To test this question, we designed a BMI system that virtually re-routed activity from neurons in the primary visual cortex (V1) of rats and mice into a computer that translated this activity into an auditory tone. Typically, a major source of “bottom-up” input to V1 neurons comes from the visual system which is driven by light entering the eyes. However, other “top-down” systems can also influence the activity of these neurons- for example to amplify signals corresponding to salient features in the environment  [6]. We tested whether rats could operantly learn to control the activity of V1 neurons in order to generate a particular tone, which was rewarded with the delivery of a sweetened water drink (Figure 1). The transform used to generate tones from neural activity was arbitrary, and therefore animals were required to learn to generate the rewarded patterns in order to increase the occurrence of reward.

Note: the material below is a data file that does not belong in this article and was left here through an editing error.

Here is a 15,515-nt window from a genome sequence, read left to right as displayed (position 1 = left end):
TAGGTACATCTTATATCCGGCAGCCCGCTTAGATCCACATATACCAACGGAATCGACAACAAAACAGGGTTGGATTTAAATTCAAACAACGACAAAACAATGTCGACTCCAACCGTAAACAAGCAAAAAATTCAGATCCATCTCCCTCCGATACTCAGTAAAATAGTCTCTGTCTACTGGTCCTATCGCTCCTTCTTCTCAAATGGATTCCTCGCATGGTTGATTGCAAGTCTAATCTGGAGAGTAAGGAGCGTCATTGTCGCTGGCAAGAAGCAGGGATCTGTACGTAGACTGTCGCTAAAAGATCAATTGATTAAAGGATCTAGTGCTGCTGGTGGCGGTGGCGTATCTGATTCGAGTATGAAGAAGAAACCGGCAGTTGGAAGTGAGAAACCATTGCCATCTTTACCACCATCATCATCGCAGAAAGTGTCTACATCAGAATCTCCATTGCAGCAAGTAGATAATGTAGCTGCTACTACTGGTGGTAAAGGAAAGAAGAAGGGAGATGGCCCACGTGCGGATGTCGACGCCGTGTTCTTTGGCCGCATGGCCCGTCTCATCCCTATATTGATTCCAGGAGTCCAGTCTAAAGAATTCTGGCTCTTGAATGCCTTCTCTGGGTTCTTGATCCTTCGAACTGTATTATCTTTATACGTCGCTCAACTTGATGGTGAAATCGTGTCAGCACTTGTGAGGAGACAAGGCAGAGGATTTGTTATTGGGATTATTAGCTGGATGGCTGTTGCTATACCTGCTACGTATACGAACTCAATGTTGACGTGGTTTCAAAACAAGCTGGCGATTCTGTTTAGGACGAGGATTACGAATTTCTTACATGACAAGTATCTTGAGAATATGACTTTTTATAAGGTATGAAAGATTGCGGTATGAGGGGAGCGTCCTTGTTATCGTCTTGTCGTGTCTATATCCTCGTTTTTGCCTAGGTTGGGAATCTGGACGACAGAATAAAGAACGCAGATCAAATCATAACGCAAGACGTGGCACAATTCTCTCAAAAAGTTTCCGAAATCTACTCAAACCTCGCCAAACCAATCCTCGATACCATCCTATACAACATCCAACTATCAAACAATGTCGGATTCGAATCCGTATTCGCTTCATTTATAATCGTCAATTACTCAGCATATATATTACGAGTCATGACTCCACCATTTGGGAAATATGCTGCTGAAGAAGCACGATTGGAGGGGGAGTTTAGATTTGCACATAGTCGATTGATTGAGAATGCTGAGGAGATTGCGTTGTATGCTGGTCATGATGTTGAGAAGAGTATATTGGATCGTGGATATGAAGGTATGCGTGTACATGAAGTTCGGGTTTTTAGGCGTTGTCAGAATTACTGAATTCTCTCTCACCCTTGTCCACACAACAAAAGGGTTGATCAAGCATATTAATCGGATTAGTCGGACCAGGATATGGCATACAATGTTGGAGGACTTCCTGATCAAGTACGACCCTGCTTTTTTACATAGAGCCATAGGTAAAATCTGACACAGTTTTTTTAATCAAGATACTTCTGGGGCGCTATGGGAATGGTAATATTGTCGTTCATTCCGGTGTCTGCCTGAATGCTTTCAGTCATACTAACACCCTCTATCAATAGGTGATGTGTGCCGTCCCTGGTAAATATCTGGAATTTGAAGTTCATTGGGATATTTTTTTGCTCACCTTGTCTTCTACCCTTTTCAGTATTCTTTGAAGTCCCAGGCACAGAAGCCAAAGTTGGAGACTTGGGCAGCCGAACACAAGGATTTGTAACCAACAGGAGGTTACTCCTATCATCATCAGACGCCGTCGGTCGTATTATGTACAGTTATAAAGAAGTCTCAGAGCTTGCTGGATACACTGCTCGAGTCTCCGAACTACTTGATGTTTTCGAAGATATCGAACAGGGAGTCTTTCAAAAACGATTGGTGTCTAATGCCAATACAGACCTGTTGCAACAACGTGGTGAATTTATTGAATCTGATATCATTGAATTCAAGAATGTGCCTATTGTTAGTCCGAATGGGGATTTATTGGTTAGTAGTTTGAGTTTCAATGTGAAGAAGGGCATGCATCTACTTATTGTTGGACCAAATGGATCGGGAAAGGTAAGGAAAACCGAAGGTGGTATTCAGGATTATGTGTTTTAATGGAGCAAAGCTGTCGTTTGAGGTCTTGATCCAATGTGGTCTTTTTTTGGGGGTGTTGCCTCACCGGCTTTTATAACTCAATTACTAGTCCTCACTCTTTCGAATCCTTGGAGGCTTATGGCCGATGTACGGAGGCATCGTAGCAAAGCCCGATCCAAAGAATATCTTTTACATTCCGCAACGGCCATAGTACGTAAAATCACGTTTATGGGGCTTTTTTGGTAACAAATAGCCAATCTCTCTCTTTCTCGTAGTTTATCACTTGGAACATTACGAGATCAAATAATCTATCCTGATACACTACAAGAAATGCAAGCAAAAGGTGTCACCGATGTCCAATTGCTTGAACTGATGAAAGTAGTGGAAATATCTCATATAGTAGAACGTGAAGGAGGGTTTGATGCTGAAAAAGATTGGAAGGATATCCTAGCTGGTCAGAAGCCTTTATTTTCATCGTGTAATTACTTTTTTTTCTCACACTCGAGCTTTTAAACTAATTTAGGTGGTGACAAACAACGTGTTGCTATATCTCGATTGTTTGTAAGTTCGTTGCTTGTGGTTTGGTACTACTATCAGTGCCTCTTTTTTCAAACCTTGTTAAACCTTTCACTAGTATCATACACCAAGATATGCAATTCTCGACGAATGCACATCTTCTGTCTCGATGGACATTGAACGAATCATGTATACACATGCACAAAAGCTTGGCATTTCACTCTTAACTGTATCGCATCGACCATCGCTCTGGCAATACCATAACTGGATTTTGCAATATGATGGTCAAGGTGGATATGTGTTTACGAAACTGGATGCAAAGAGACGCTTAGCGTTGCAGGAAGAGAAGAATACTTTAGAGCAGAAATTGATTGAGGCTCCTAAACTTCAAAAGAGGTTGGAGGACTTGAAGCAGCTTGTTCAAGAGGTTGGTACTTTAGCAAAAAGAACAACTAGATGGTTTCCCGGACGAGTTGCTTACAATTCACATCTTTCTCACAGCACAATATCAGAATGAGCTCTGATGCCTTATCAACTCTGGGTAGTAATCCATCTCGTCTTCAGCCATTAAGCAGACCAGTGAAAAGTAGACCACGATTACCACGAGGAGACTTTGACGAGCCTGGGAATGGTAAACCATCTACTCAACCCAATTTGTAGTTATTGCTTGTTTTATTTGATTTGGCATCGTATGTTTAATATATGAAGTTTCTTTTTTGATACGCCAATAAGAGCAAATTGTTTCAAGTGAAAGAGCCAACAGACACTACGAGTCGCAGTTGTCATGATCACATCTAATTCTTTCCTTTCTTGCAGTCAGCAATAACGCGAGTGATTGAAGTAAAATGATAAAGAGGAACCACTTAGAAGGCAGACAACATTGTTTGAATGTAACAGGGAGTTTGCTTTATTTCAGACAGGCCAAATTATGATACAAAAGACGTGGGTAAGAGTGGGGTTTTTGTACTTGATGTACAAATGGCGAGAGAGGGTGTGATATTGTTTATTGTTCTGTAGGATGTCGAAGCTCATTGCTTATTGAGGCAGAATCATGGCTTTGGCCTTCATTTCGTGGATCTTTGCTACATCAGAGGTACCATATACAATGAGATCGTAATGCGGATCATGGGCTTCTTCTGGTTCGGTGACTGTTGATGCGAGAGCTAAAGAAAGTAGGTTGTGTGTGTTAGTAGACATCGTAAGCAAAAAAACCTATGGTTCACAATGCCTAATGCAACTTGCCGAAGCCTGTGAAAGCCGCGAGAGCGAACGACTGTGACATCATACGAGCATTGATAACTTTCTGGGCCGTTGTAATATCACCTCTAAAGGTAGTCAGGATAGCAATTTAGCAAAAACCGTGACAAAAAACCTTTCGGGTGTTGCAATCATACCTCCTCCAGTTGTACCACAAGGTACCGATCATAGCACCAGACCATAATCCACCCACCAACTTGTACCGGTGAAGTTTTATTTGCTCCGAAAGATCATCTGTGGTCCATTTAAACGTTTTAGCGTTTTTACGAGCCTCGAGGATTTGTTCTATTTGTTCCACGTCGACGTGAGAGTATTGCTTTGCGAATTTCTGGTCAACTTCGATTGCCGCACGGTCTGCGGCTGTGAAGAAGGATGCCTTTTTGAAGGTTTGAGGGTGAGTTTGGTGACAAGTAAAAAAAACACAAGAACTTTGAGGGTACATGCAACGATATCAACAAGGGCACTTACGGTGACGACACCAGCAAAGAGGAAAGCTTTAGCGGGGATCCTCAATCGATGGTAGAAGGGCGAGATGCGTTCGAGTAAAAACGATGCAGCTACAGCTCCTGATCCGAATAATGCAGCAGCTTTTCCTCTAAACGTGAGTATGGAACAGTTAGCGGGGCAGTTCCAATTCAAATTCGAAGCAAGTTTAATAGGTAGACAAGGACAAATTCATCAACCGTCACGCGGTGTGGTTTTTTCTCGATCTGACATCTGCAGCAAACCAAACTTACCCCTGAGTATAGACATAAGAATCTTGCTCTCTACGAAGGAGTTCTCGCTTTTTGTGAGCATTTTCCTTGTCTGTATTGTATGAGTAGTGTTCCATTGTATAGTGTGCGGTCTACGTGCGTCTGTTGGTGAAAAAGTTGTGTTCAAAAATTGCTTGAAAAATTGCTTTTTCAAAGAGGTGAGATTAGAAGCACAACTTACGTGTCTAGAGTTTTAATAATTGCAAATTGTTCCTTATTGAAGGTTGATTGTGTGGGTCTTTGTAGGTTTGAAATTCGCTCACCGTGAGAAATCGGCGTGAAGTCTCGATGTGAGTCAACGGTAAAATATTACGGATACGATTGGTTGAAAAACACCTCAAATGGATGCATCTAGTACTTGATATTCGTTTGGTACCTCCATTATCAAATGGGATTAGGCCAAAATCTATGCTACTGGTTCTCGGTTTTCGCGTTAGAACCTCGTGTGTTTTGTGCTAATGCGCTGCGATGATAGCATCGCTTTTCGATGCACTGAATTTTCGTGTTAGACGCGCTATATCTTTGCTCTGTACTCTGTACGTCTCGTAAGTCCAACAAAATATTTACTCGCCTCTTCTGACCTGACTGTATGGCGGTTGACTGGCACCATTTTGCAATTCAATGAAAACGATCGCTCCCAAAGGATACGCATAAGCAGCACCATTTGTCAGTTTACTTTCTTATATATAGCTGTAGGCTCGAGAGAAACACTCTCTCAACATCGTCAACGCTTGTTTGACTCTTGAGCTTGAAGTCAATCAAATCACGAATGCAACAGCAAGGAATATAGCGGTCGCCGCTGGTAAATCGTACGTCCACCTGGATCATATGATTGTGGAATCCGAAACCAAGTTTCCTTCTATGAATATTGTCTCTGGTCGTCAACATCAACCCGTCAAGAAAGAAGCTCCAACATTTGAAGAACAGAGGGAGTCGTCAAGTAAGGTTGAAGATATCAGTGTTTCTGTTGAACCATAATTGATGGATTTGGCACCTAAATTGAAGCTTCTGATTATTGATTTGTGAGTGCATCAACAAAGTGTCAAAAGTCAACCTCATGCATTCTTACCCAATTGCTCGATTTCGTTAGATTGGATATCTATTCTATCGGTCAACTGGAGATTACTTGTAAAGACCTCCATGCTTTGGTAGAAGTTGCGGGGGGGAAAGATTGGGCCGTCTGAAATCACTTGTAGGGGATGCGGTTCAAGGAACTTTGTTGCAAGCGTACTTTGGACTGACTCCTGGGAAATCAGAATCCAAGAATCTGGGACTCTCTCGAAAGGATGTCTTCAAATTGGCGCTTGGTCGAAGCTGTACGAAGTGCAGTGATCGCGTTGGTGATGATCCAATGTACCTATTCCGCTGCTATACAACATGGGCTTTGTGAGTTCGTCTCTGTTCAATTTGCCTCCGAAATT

Figure 1: BMI training with V1 neurons.

Figure 1: BMI training with V1 neurons. a: Rats and mice were implanted with microwire electrode arrays that recorded spikes from the primary visual cortex. Neural activity was fed into a computer that used an arbitrary transform to generate a tone pitch that changed according to neural spikes in real time. Animals received a sweet liquid reward when they produced a particular target tone. b: Plot shows mean performance of 9 animals over 10 training days. Animals quickly learned to perform above change level (dashed lines). Solid lines show mean and S.E.M.; dashed lines show data from individual animals.

We observed that animals were able learn to generate the rewarded patterns, and surprisingly, that performance was similar in both a light and total dark behavioral chamber. This observation suggested that the driving signals behind the learned neural activity were internally generated- i.e. not dependent on external light. Furthermore, as animals became increasingly proficient at the task, activation of neurons in the dorso-medial striatum increased around the time of target tone generation. We also observed that spike-field coherence (a measure of functional connectivity) increased specifically between the BMI control neurons in V1 and the local field activity in the dorsomedial striatum. These data suggested that the cortex-dorsal striatum connection was involved in learning to control a BMI system using neurons in the visual cortex, which echoed similar studies showing the role of cortico-striatal circuits in motor learning [7,8,9].